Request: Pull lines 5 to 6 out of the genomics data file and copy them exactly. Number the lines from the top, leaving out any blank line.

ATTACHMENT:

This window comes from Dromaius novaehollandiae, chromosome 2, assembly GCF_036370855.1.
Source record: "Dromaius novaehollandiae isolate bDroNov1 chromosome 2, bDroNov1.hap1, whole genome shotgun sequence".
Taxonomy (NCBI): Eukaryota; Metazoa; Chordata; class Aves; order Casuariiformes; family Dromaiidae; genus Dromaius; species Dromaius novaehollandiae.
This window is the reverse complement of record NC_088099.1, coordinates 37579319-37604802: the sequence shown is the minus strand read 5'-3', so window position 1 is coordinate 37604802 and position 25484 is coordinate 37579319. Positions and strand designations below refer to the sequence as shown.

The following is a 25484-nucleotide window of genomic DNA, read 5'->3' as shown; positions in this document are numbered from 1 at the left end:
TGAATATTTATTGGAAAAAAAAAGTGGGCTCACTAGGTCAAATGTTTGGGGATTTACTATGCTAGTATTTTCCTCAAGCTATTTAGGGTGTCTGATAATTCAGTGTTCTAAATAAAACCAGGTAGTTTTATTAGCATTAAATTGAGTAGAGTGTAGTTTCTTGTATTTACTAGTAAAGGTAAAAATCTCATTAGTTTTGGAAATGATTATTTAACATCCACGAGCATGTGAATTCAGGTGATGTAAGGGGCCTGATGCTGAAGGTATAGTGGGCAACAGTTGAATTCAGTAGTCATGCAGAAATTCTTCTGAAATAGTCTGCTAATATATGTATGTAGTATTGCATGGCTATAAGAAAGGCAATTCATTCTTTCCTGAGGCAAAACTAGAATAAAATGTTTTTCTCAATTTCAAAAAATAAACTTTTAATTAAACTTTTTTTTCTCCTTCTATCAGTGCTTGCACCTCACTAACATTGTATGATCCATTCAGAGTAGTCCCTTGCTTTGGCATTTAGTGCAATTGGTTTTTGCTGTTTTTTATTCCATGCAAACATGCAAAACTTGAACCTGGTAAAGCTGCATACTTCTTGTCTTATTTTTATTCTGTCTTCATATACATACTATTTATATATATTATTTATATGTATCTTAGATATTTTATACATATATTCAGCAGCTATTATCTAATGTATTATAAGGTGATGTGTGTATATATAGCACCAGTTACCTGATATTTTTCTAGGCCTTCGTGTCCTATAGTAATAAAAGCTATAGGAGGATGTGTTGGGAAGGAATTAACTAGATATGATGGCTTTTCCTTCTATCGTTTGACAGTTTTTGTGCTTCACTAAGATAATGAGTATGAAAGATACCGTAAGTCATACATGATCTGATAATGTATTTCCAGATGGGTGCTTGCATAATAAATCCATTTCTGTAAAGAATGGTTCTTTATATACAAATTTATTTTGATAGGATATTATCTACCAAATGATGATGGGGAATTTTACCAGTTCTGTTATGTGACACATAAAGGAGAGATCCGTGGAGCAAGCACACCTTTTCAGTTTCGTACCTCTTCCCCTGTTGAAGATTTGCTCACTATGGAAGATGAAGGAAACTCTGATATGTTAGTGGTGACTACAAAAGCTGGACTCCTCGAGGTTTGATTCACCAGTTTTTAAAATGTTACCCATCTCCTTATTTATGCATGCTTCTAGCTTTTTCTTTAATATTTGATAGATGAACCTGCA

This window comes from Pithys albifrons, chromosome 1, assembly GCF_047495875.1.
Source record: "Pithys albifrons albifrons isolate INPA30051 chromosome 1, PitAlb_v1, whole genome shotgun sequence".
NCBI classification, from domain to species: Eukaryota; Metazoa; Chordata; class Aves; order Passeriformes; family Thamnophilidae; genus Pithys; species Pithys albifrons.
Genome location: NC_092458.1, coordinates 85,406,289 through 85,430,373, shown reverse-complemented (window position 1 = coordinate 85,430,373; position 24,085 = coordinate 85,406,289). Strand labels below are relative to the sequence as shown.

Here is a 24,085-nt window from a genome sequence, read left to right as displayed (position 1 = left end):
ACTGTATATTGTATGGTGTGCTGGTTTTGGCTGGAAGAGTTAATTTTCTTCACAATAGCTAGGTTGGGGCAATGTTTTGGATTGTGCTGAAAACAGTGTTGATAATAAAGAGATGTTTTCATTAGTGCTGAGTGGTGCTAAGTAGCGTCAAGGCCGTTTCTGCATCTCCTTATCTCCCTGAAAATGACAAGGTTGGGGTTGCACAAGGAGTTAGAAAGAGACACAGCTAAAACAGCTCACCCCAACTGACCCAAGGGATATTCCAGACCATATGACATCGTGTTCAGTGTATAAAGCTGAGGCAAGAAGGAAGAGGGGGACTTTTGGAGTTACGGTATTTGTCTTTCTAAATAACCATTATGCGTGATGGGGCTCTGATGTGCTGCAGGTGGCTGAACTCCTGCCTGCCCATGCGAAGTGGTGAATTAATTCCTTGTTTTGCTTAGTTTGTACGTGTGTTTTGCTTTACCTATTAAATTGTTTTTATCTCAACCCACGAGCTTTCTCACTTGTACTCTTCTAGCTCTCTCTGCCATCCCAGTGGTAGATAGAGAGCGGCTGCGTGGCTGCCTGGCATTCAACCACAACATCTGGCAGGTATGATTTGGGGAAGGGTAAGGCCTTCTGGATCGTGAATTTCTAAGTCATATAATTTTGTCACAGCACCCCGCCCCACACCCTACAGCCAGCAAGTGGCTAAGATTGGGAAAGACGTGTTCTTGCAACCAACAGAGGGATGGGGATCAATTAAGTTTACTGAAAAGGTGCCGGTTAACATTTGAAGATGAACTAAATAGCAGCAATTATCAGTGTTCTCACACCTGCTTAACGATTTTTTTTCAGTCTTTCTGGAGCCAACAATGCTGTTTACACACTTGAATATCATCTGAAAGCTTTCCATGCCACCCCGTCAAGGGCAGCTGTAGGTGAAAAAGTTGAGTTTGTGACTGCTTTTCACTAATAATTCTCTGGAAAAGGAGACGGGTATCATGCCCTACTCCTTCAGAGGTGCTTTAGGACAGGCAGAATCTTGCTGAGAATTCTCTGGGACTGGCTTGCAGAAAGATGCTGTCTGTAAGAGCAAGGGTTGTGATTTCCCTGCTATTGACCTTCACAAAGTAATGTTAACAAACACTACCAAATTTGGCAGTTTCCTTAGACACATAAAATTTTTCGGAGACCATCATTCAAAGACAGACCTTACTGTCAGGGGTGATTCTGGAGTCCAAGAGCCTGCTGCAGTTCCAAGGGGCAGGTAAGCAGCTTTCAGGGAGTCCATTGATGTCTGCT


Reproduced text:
The following is a 25484-nucleotide window of genomic DNA, read 5'->3' as shown; positions in this document are numbered from 1 at the left end:
TGAATATTTATTGGAAAAAAAAAGTGGGCTCACTAGGTCAAATGTTTGGGGATTTACTATGCTAGTATTTTCCTCAAGCTATTTAGGGTGTCTGATAATTCAGTGTTCTAAATAAAACCAGGTAGTTTTATTAGCATTAAATTGAGTAGAGTGTAGTTTCTTGTATTTACTAGTAAAGGTAAAAATCTCATTAGTTTTGGAAATGATTATTTAACATCCACGAGCATGTGAATTCAGGTGATGTAAGGGGCCTGATGCTGAAGGTATAGTGGGCAACAGTTGAATTCAGTAGTCATGCAGAAATTCTTCTGAAATAGTCTGCTAATATATGTATGTAGTATTGCATGGCTATAAGAAAGGCAATTCATTCTTTCCTGAGGCAAAACTAGAATAAAATGTTTTTCTCAATTTCAAAAAATAAACTTTTAATTAAACTTTTTTTTCTCCTTCTATCAGTGCTTGCACCTCACTAACATTGTATGATCCATTCAGAGTAGTCCCTTGCTTTGGCATTTAGTGCAATTGGTTTTTGCTGTTTTTTATTCCATGCAAACATGCAAAACTTGAACCTGGTAAAGCTGCATACTTCTTGTCTTATTTTTATTCTGTCTTCATATACATACTATTTATATATATTATTTATATGTATCTTAGATATTTTATACATATATTCAGCAGCTATTATCTAATGTATTATAAGGTGATGTGTGTATATATAGCACCAGTTACCTGATATTTTTCTAGGCCTTCGTGTCCTATAGTAATAAAAGCTATAGGAGGATGTGTTGGGAAGGAATTAACTAGATATGATGGCTTTTCCTTCTATCGTTTGACAGTTTTTGTGCTTCACTAAGATAATGAGTATGAAAGATACCGTAAGTCATACATGATCTGATAATGTATTTCCAGATGGGTGCTTGCATAATAAATCCATTTCTGTAAAGAATGGTTCTTTATATACAAATTTATTTTGATAGGATATTATCTACCAAATGATGATGGGGAATTTTACCAGTTCTGTTATGTGACACATAAAGGAGAGATCCGTGGAGCAAGCACACCTTTTCAGTTTCGTACCTCTTCCCCTGTTGAAGATTTGCTCACTATGGAAGATGAAGGAAACTCTGATATGTTAGTGGTGACTACAAAAGCTGGACTCCTCGAGGTTTGATTCACCAGTTTTTAAAATGTTACCCATCTCCTTATTTATGCATGCTTCTAGCTTTTTCTTTAATATTTGATAGATGAACCTGCA